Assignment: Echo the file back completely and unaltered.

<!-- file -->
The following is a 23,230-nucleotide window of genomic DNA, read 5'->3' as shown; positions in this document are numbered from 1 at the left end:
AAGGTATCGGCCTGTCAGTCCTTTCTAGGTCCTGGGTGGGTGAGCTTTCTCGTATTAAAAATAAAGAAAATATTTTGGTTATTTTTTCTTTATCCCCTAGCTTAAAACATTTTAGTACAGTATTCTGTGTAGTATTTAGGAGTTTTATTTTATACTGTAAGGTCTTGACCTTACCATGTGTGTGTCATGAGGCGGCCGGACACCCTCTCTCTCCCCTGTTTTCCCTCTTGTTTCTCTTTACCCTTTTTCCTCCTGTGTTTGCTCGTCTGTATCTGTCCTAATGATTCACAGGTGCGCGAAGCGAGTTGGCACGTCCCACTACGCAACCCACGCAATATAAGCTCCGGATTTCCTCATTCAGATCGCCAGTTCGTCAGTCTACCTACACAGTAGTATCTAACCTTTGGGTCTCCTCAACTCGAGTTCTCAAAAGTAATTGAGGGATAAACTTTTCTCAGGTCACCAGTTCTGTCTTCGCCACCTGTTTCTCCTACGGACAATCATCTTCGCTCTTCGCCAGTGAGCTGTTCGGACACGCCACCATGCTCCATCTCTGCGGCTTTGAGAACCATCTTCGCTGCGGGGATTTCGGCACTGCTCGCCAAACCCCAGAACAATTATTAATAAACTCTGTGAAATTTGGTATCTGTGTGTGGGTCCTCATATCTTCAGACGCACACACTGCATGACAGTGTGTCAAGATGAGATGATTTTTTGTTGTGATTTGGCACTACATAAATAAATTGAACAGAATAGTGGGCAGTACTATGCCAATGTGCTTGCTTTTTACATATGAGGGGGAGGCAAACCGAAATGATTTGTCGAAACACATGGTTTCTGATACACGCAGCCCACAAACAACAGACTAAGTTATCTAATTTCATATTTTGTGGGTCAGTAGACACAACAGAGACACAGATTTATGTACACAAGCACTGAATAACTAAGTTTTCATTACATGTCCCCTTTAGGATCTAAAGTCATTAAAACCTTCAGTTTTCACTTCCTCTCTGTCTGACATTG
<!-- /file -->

The following is a 23,230-nucleotide window of genomic DNA, read 5'->3' as shown; positions in this document are numbered from 1 at the left end:
AAGGTATCGGCCTGTCAGTCCTTTCTAGGTCCTGGGTGGGTGAGCTTTCTCGTATTAAAAATAAAGAAAATATTTTGGTTATTTTTTCTTTATCCCCTAGCTTAAAACATTTTAGTACAGTATTCTGTGTAGTATTTAGGAGTTTTATTTTATACTGTAAGGTCTTGACCTTACCATGTGTGTGTCATGAGGCGGCCGGACACCCTCTCTCTCCCCTGTTTTCCCTCTTGTTTCTCTTTACCCTTTTTCCTCCTGTGTTTGCTCGTCTGTATCTGTCCTAATGATTCACAGGTGCGCGAAGCGAGTTGGCACGTCCCACTACGCAACCCACGCAATATAAGCTCCGGATTTCCTCATTCAGATCGCCAGTTCGTCAGTCTACCTACACAGTAGTATCTAACCTTTGGGTCTCCTCAACTCGAGTTCTCAAAAGTAATTGAGGGATAAACTTTTCTCAGGTCACCAGTTCTGTCTTCGCCACCTGTTTCTCCTACGGACAATCATCTTCGCTCTTCGCCAGTGAGCTGTTCGGACACGCCACCATGCTCCATCTCTGCGGCTTTGAGAACCATCTTCGCTGCGGGGATTTCGGCACTGCTCGCCAAACCCCAGAACAATTATTAATAAACTCTGTGAAATTTGGTATCTGTGTGTGGGTCCTCATATCTTCAGACGCACACACTGCATGACAGTGTGTCAAGATGAGATGATTTTTTGTTGTGATTTGGCACTACATAAATAAATTGAACAGAATAGTGGGCAGTACTATGCCAATGTGCTTGCTTTTTACATATGAGGGGGAGGCAAACCGAAATGATTTGTCGAAACACATGGTTTCTGATACACGCAGCCCACAAACAACAGACTAAGTTATCTAATTTCATATTTTGTGGGTCAGTAGACACAACAGAGACACAGATTTATGTACACAAGCACTGAATAACTAAGTTTTCATTACATGTCCCCTTTAGGATCTAAAGTCATTAAAACCTTCAGTTTTCACTTCCTCTCTGTCTGACATTG